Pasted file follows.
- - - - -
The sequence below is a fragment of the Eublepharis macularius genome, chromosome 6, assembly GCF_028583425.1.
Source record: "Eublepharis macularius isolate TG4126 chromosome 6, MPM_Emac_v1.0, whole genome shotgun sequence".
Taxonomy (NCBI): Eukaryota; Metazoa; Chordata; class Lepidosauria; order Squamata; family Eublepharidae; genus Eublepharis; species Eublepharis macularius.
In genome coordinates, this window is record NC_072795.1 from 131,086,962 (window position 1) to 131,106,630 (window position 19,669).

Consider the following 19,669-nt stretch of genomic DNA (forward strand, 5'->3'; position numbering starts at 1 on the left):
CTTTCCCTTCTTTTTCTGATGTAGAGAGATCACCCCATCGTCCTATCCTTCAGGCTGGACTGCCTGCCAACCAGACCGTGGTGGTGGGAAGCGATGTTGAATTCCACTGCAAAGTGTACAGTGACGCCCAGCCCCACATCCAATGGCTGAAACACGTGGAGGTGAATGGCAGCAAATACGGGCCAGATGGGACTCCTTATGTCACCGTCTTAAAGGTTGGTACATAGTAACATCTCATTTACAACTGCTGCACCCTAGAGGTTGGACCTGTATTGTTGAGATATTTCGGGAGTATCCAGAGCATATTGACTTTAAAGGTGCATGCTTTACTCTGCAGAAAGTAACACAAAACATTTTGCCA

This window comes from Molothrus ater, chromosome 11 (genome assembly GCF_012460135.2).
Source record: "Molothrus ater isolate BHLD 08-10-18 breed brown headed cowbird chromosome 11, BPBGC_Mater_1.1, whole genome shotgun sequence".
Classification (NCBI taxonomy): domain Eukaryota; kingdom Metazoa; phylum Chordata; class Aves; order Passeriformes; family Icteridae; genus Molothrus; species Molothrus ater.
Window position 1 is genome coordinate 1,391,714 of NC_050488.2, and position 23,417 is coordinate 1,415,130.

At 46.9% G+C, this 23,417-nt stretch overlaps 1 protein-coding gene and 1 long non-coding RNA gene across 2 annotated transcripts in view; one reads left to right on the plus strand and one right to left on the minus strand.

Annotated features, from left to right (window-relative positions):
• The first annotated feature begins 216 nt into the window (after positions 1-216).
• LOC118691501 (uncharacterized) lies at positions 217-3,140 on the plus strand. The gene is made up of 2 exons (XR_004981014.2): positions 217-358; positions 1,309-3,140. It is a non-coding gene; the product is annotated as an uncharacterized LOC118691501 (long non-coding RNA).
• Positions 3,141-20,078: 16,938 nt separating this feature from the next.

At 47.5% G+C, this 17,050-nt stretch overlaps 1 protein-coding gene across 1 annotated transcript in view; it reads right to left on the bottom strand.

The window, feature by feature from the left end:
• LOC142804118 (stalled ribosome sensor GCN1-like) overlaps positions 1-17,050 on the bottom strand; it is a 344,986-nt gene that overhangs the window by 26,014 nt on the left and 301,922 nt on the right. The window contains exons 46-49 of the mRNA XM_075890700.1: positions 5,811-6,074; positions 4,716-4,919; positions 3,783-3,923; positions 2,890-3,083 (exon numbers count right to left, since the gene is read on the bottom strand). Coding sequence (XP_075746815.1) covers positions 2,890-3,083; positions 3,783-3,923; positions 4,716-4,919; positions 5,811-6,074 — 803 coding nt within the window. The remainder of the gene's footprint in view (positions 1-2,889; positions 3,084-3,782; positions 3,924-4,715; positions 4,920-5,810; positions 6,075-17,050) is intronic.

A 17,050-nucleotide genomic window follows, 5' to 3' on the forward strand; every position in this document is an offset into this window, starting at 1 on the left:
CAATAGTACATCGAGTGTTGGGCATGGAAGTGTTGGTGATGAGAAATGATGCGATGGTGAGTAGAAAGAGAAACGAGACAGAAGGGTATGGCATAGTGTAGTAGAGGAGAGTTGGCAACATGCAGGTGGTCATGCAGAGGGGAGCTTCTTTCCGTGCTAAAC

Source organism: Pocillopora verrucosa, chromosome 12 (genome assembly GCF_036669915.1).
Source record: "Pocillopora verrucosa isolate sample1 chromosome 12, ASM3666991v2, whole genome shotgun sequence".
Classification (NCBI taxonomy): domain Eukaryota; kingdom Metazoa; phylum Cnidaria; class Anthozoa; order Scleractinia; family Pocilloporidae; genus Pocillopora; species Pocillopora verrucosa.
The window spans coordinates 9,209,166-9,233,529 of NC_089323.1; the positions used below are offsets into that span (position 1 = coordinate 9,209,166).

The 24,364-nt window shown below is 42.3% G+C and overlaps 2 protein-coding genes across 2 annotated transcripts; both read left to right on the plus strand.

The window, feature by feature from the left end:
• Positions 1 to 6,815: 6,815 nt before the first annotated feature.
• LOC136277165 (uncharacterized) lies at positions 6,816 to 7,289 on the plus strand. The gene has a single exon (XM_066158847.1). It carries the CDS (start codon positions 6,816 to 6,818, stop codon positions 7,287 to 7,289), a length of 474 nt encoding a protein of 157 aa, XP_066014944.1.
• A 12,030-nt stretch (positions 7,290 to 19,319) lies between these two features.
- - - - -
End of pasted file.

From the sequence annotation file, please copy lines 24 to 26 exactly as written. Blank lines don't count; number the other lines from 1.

The window spans coordinates 9,209,166-9,233,529 of NC_089323.1; the positions used below are offsets into that span (position 1 = coordinate 9,209,166).

The 24,364-nt window shown below is 42.3% G+C and overlaps 2 protein-coding genes across 2 annotated transcripts; both read left to right on the plus strand.

The window, feature by feature from the left end: